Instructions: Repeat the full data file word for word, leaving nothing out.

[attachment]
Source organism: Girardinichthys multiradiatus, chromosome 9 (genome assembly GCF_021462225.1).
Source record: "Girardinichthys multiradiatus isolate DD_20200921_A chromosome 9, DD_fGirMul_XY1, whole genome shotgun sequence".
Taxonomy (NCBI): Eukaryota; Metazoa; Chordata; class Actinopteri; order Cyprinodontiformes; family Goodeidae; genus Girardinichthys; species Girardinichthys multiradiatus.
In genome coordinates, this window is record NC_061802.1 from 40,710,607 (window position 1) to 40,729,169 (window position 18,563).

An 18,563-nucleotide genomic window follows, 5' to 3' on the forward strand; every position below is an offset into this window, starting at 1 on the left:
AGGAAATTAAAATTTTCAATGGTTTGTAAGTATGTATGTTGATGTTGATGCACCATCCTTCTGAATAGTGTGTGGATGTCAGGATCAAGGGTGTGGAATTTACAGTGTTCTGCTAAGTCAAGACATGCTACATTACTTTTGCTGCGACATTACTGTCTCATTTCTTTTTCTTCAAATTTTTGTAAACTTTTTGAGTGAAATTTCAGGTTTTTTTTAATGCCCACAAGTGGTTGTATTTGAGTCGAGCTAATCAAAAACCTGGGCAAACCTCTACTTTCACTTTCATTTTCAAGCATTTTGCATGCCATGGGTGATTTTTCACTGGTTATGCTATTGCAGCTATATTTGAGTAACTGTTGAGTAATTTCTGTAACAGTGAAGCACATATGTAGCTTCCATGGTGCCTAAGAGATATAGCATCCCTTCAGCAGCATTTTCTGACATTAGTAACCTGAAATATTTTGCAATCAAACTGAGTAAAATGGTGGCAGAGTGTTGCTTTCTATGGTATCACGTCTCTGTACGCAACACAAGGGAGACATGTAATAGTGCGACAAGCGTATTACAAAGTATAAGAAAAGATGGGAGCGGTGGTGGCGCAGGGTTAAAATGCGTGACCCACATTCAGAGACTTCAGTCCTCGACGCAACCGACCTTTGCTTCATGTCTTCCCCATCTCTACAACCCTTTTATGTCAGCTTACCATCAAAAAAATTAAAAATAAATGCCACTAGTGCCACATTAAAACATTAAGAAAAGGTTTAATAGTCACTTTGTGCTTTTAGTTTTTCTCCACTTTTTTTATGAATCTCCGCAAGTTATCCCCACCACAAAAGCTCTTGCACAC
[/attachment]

Source organism: Girardinichthys multiradiatus, chromosome 9 (genome assembly GCF_021462225.1).
Source record: "Girardinichthys multiradiatus isolate DD_20200921_A chromosome 9, DD_fGirMul_XY1, whole genome shotgun sequence".
Taxonomy (NCBI): Eukaryota; Metazoa; Chordata; class Actinopteri; order Cyprinodontiformes; family Goodeidae; genus Girardinichthys; species Girardinichthys multiradiatus.
In genome coordinates, this window is record NC_061802.1 from 40,710,607 (window position 1) to 40,729,169 (window position 18,563).

An 18,563-nucleotide genomic window follows, 5' to 3' on the forward strand; every position below is an offset into this window, starting at 1 on the left:
AGGAAATTAAAATTTTCAATGGTTTGTAAGTATGTATGTTGATGTTGATGCACCATCCTTCTGAATAGTGTGTGGATGTCAGGATCAAGGGTGTGGAATTTACAGTGTTCTGCTAAGTCAAGACATGCTACATTACTTTTGCTGCGACATTACTGTCTCATTTCTTTTTCTTCAAATTTTTGTAAACTTTTTGAGTGAAATTTCAGGTTTTTTTTAATGCCCACAAGTGGTTGTATTTGAGTCGAGCTAATCAAAAACCTGGGCAAACCTCTACTTTCACTTTCATTTTCAAGCATTTTGCATGCCATGGGTGATTTTTCACTGGTTATGCTATTGCAGCTATATTTGAGTAACTGTTGAGTAATTTCTGTAACAGTGAAGCACATATGTAGCTTCCATGGTGCCTAAGAGATATAGCATCCCTTCAGCAGCATTTTCTGACATTAGTAACCTGAAATATTTTGCAATCAAACTGAGTAAAATGGTGGCAGAGTGTTGCTTTCTATGGTATCACGTCTCTGTACGCAACACAAGGGAGACATGTAATAGTGCGACAAGCGTATTACAAAGTATAAGAAAAGATGGGAGCGGTGGTGGCGCAGGGTTAAAATGCGTGACCCACATTCAGAGACTTCAGTCCTCGACGCAACCGACCTTTGCTTCATGTCTTCCCCATCTCTACAACCCTTTTATGTCAGCTTACCATCAAAAAAATTAAAAATAAATGCCACTAGTGCCACATTAAAACATTAAGAAAAGGTTTAATAGTCACTTTGTGCTTTTAGTTTTTCTCCACTTTTTTTATGAATCTCCGCAAGTTATCCCCACCACAAAAGCTCTTGCACAC